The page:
The great lending game: IMF vs China

Lending is at the forefront of the emerging game of power politics between the West and China that looks set to define the 21st century.

Beijing began offering huge loans to countries in the developing world in the early 2000s, and since then “suspicions have swirled that these loans compete with the International Monetary Fund, offering comparable amounts of money in exchange for very different promises”, said Boston University’s Global Development Policy Center.

The IMF’s approach has proved “deeply unpopular” over recent years, said the Financial Times (FT), but now there is growing concern at Beijing’s opaque lending practices and accusations it is pursuing a deliberate policy of entrapping emerging countries in a vicious debt-cycle for strategic leverage.

What conditions do IMF loans carry?

Founded as a central pillar of the post-war “Washington consensus”, the US-based International Monetary Fund (IMF) has functioned as the primary lender of last resort for nation states around the world for more than 70 years.

Yet since the collapse of the Bretton Woods system in the 1970s the organisation has been synonymous with a form of neoliberal free-market “shock therapy”. As part of its strict “conditionality” requirements, countries must agree to bailout terms that include open markets, scrapping government subsidies, deregulating key sectors, privatisation and debt management.

“The strings attached to an IMF loan, which officially go by such deceptively innocuous-sounding names as ‘conditionalities’ and ‘structural adjustment programmes’, have in the past created social chaos across the globe, all the while making claims that it develops the economy of whatever host country it attaches itself to,” said The Business Standard.

“For years the IMF prevented low-income countries from taking up non-concessional, large-size commercial loans,” argued Good Governance Africa. “As other Western lenders often rely on the international financial organisation’s assessment of countries’ macroeconomic policies and readiness for reforms,” added the non-profit, developing countries especially are “increasingly looking elsewhere for finance”.

How does this differ from Chinese loans?

Over the past two decades China has sought to grow its economic influence around the world by offering specific long-term loans for infrastructure projects, predominantly in emerging countries in Africa, South East Asia and South America.

Between 2000 and 2016, for example, China delivered an estimated $125bn in loans to African countries, according to the China-Africa Research Initiative at the Johns Hopkins School of Advanced International Studies. This process has been turbocharged since 2013 through Beijing’s flagship $838bn Belt and Road Initiative, “a programme that made it the world’s biggest financier of public works, eclipsing the World Bank”, said the FT.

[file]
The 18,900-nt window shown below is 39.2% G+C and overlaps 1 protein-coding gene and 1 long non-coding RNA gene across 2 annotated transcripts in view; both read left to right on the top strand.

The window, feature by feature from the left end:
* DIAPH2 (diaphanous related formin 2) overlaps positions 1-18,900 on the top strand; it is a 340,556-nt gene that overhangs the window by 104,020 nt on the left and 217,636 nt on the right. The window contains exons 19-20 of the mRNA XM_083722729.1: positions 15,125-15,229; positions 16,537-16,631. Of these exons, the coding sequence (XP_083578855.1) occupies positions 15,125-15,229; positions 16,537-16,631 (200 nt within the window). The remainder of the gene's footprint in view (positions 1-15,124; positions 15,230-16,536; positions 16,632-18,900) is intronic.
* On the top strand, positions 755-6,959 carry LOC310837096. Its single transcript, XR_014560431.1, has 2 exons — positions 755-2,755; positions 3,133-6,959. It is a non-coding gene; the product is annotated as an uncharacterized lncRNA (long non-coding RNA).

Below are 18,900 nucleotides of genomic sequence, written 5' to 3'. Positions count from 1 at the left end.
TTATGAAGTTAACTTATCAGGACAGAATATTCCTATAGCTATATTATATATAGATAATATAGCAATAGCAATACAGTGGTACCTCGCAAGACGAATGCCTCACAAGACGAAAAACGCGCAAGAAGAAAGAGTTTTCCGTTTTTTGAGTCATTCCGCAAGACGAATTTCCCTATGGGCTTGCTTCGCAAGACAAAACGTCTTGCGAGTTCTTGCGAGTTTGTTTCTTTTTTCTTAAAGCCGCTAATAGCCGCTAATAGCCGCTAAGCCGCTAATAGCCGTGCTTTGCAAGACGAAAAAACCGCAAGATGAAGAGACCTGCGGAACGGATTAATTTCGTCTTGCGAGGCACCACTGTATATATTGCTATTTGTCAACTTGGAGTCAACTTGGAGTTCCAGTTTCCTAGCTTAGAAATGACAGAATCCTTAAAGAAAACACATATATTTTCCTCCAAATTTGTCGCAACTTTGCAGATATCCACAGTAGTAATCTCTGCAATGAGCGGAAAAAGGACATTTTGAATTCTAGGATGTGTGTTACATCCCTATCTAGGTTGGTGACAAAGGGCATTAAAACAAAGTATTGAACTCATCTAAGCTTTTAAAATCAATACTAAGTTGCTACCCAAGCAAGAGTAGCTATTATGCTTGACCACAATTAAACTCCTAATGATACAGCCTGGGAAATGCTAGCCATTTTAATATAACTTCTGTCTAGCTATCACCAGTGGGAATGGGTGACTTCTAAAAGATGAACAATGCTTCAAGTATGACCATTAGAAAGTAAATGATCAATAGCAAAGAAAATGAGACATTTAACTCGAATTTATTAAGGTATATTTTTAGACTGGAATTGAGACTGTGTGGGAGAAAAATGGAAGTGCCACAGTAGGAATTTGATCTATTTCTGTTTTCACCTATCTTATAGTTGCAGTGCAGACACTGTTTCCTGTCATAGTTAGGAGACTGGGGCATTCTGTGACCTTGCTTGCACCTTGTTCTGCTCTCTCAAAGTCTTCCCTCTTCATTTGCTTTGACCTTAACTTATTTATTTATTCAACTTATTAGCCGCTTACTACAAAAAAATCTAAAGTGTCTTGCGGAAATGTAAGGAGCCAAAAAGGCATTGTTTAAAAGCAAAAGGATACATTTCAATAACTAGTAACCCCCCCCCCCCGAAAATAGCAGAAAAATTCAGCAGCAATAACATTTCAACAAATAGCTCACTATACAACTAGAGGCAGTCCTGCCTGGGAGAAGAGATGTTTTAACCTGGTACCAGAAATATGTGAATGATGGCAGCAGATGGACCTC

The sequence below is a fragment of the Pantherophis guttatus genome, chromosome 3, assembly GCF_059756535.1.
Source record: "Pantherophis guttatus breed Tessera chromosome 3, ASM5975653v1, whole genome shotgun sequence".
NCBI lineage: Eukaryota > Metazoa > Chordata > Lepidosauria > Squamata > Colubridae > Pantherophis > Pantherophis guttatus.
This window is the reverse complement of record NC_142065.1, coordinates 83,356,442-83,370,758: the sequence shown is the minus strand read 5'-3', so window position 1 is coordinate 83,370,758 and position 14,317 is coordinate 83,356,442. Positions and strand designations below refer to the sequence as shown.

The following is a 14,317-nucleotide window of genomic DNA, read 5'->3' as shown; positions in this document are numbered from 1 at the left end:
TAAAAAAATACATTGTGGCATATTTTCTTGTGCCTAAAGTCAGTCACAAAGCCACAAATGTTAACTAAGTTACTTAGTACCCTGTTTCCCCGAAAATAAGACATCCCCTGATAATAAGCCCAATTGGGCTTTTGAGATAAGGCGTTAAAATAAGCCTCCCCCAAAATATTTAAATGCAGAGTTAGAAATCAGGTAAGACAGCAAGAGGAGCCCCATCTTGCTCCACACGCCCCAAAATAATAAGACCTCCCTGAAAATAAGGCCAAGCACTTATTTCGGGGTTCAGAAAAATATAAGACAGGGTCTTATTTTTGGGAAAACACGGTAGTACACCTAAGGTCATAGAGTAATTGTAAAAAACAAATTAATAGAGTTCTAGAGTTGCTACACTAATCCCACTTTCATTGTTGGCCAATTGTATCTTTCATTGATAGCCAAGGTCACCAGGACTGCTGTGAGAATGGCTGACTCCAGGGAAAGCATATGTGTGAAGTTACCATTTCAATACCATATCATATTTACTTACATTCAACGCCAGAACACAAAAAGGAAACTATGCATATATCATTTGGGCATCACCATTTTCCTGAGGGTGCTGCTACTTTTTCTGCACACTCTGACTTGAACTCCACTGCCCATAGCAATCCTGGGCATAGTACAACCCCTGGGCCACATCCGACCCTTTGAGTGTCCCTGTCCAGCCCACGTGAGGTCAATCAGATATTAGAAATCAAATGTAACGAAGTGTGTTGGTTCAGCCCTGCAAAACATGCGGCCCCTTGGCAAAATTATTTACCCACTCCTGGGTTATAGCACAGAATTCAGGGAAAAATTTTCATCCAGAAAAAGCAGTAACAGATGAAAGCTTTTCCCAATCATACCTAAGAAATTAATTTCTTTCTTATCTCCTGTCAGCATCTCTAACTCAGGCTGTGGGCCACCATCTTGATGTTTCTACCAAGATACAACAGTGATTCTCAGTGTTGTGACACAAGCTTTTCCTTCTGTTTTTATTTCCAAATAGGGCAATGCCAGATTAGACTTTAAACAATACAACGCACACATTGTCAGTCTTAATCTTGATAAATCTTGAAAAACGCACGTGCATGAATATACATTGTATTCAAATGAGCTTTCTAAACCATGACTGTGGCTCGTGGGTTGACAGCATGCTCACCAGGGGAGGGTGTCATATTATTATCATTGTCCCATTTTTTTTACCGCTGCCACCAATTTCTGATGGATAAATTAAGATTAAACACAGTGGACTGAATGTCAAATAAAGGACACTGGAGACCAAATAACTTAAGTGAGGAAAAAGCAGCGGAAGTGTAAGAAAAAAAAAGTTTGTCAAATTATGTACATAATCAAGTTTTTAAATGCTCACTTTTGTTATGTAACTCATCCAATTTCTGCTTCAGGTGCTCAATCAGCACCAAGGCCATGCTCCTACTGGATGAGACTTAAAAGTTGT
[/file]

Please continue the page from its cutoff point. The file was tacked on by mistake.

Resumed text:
In recent years, China, through its state-controlled agencies and policy banks, has changed strategy. It has “shelled out tens of billions in opaque ‘emergency loans’ for at-risk nations, indicating a shift to providing short-term emergency lending rather than longer-term infrastructure loans”, said Fortune.

“Critics of the IMF might cheer China’s lending as a source of ‘policy space’ for governments to choose their own development strategy,” said BU’s Global Development Policy Center, but “whatever their normative interpretation, most observers agree on the basic logic at play: Chinese loans present a new option for countries that would rather not go to the IMF”.

‘Debt-trap diplomacy’

There is growing concern among Western policymakers that this is part of a deliberate “‘debt-trap’ policy, trying to ensnare low and middle income countries in dependency”, said James Sundquist in Development and Cooperation.

So-called “debt-trap diplomacy” was first coined by Indian academic Brahma Chellaney in 2017 to describe what he called China’s predatory lending practices. Through these the country “exerts bilateral influence by bankrupting partner nations with unsustainable debt and then demanding steep concessions as part of the debt relief – or so the thinking goes”, reported The Diplomat.

“In retrospect, China’s designs might seem obvious,” Chellaney wrote in 2017. “But the decision by many developing countries to accept Chinese loans was, in many ways, understandable. Unable to secure financing from Neglected by “institutional investors”, they welcomed Chinese overtures. “It became clear only later that China’s real objectives were commercial penetration and strategic leverage; by then, it was too late, and countries were trapped in a vicious cycle.”

‘Opaque and secretive’ lending practices

The opaque and secretive terms of lending from Beijing is also causing concern at a time when “pressure is rising on China to take a more active role in helping strained economies ease their debt crises”, reported Asia Financial.

“Unlike the IMF, which announces the details of its credit lines, debt relief and restructuring programmes to debtor countries, China operates largely in secret,” said the FT.

“As global interest rates rise and concern about developing world debt risk swirls, ‘sustainability’ and ‘transparency’ have become buzzwords at organisations like the IMF and World Bank,” reported South China Morning Post, putting Western financial institutions on a collision course with China.

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